Getting students to engage in a lesson today is a challenge due to several factors. Because of these factors, schools are including more technology in their classrooms and diversifying lessons with games, videos, and educational apps. It’s also why more students are turning to e-learning. In this article, we’ll cover what e-learning is and tips for creating engaging e-learning content.
What is E-Learning?
E-learning is known by many names: distance education, distance learning, virtual classroom, online learning, digital learning, and more. It’s the utilization of technologies for teachers and students for educational purposes outside of the physical classroom. Specifically, it’s courses taken over the internet and utilizing various sites and apps for education. E-learning is typically interactive as well, meaning students can converse with one another and with their teachers. These programs can cover a single subject or an entire grade-level curriculum and do not have to be a child’s entire educational experience.
Tips for Preparing Engaging E-Learning Content
It can be difficult for teachers to know how to engage students online, especially since teacher training is centered around a traditional classroom setting. In a traditional classroom, creating engaging content often means involving students in hands-on projects, using games, competitions, group projects, and others. The same can be said for online learning as well—though the process is a bit different. Below are some tips for creating engaging e-learning content for teachers in a virtual classroom.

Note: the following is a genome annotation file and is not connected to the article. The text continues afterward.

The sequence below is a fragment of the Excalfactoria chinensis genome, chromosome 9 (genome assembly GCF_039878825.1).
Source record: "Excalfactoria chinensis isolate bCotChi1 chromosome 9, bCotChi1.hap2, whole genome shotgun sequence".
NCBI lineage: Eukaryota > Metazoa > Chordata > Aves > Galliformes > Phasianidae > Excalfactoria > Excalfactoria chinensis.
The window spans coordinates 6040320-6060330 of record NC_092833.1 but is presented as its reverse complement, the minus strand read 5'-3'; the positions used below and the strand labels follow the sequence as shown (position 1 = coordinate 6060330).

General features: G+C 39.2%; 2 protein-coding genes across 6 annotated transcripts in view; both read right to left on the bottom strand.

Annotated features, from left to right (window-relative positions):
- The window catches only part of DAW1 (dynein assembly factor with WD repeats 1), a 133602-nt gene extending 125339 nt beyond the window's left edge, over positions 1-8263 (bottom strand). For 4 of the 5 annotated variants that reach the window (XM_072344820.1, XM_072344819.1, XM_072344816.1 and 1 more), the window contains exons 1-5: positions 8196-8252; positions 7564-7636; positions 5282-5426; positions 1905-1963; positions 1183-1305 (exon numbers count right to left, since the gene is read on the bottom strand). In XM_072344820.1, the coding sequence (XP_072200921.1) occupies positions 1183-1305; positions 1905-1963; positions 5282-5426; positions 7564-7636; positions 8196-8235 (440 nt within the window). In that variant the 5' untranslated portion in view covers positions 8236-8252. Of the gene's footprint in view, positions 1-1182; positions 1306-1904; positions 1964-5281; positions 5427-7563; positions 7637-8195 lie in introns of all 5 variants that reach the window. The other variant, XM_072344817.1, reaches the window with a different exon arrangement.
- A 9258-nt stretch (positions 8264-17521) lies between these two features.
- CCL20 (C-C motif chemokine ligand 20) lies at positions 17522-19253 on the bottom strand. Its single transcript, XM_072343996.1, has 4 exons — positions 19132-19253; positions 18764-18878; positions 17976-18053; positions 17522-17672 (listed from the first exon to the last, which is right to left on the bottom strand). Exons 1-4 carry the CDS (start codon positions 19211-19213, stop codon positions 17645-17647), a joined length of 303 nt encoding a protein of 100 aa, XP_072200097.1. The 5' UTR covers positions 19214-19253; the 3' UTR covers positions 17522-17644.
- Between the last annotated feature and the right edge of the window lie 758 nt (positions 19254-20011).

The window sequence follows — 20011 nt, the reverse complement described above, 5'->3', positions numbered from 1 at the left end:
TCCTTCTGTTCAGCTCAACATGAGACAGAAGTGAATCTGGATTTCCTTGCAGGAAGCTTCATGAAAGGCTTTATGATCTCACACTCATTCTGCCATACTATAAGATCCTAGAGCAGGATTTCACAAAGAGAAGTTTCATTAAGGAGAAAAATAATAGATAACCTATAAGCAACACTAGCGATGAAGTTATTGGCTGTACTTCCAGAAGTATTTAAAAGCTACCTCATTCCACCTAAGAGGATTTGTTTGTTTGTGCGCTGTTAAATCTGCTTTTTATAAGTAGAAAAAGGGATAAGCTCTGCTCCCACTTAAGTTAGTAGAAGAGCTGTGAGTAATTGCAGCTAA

Whether you’re transitioning from the traditional classroom to an online platform or you’re starting from the beginning using only an online format, it’s important to understand that learning online is different. It’s likely that the current curriculum that teachers have been utilizing isn’t conducive to e-learning-style content. Not to mention, when students work only online, the workload and methods for learning are different. However, the current curriculum doesn’t have to be scrapped entirely—existing material is a very good place to start. Teachers already know what materials students need to learn. So the next steps would be to explore options to suit their learning needs, discover new tools, choose a course format, and take into consideration how the current curriculum fits in. Adapt your lessons to what’s available, and determine what type of format you’d prefer to deliver your content.
Keep It Simple
When you’re in a classroom, students can’t see what’s ahead. Learners take lessons day by day, moment by moment. In this regard, the information they are receiving is broken into small chunks that they can absorb as the lesson progresses. However, online teaching can be vastly different. Students have the opportunity to view the work they have for the entire day, or even weeks at a time, and feel overwhelmed. They’ll see slide after slide of material and pages of reading and independent work. This type of view can easily discourage students from learning and retaining information.